Book Review: The Universe Versus Alex Woods

When Alexander Morgan Woods was 10 years old, he was hit on the head by a meteorite. It passed through his roof as if it were papier-maché and split open his skull like it was a soft-boiled egg. But that’s not the most important part of the story. What matters is what came after.

Because after any tramautic event, life goes on and we keep pushing forward, bearing every bruise and scar we collect along the way. Read the rest of my review at the Winnipeg Free Press, and perhaps you’ll decide you want to read the book as well.

More LJ Reviews

Alas, the time commitment at Library Journal has become just a bit too much, and I’ve had to step down from my post. Since not every review I write makes its way online in any form, I don’t know if my final review for them can be expected to turn up.

My review of The New York Times Book of Mathematics is long out, however, and can also be seen at the Barnes and Noble page here.

Book Review: Pirate Sun

“They had provided him with two torturers today.” With this, probably one of the greatest opening lines in literary history, Schroeder sets the stage as quickly as possible, and then we are right in the thick of it. An action-packed jailbreak precedes a novel-length journey for home, through foreign lands, an ongoing war, and the machinations of a larger extra-terrestrial plot the Admiral’s only seen hints of.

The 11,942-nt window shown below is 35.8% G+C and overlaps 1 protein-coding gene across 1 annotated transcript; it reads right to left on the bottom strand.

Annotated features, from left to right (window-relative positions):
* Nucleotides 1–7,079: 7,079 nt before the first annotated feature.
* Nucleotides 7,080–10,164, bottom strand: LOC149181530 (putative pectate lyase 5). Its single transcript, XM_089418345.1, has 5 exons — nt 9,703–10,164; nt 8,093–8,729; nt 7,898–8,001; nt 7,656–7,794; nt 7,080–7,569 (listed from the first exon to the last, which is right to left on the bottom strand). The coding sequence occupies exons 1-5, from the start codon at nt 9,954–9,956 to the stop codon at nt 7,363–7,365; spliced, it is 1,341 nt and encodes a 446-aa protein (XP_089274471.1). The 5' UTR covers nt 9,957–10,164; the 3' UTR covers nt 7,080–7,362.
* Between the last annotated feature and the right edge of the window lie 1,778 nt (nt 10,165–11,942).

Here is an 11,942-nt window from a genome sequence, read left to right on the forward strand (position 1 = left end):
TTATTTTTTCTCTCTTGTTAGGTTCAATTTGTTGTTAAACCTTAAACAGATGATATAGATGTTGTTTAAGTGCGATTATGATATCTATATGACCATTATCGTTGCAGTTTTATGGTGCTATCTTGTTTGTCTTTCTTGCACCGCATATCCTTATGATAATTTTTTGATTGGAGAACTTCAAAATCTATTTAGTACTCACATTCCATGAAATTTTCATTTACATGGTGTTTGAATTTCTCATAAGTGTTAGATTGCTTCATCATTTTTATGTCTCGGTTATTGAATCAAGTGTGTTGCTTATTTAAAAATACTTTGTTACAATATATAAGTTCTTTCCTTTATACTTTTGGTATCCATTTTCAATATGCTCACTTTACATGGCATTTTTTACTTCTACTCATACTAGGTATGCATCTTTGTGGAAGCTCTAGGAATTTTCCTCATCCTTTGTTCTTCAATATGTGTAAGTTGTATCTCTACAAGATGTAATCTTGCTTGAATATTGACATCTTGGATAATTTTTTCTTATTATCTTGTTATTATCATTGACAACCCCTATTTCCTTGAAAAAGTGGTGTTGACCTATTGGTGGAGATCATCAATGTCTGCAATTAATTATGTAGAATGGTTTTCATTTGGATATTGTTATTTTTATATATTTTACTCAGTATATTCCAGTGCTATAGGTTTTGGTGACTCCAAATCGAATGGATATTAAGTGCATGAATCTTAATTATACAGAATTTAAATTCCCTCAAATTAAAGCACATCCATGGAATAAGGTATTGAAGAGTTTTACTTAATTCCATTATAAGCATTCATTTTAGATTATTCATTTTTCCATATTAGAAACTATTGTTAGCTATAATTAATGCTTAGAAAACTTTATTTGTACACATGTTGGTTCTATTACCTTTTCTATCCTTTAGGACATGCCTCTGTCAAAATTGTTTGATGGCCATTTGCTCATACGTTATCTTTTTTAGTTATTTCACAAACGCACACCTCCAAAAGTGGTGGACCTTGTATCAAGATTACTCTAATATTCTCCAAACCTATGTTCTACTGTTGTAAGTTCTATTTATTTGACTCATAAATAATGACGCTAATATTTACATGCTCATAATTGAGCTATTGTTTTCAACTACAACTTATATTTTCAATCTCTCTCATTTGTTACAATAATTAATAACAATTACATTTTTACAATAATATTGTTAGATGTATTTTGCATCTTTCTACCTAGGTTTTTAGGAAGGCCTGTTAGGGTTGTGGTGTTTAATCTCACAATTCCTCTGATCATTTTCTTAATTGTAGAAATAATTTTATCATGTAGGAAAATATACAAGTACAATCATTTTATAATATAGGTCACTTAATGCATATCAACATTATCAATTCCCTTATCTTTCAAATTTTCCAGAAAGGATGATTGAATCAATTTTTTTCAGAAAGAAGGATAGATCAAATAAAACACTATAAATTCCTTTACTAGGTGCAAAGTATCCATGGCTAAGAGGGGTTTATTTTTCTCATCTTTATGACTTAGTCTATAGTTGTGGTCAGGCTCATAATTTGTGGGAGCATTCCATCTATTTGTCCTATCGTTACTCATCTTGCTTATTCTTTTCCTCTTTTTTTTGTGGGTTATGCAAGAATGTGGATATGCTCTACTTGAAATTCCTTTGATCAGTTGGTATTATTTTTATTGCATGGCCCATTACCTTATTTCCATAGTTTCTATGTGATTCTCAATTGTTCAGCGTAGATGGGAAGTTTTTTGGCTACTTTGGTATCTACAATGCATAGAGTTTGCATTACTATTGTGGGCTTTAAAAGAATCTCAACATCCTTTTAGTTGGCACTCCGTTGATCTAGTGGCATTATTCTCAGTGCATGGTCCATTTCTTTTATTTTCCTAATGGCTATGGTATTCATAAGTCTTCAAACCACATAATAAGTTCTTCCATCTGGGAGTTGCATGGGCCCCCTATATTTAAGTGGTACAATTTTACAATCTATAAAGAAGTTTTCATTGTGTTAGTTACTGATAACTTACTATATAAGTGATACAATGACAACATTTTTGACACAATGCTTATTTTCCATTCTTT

My full review of the third Virga book is up now at AESciFi.

Tuesday Links (07/09/13)

A Mathematician Goes to the Beach: Topology and modesty.

Semicolon (Lonely Island): Some inappropriate lyrics and some questionable punctuation advice.

How to Brand a “Useless” College Degree: It’s education puff piece season. Stay tuned for September when we learn how (North American) college students can’t spell and don’t know math.

Tuesday Links (07/02/13)

Why MBA-Bound Johnny Still Can’t Write: Sure, I’m a writer, so I have a bit of a bias here. But I majored in physics. I learnt this stuff in high school, and I wasn’t about to hand in sloppy work during the odd humanities elective of my post-secondary coursework. But graduate program business majors, portrayed here as the quintessential D-students, study everything from business communication to marketing, then complain about being put upon for basic writing skills like grammar, punctuation, and spelling. It’s called branding, friends. Employers want someone smart and hard-working, and this isn’t how you project that image. Way to devalue the degree.

21 Jokes Only Nerds Will Understand: I’m afraid there are two I just don’t get.

What You Wish For: Windows 8 is the worst.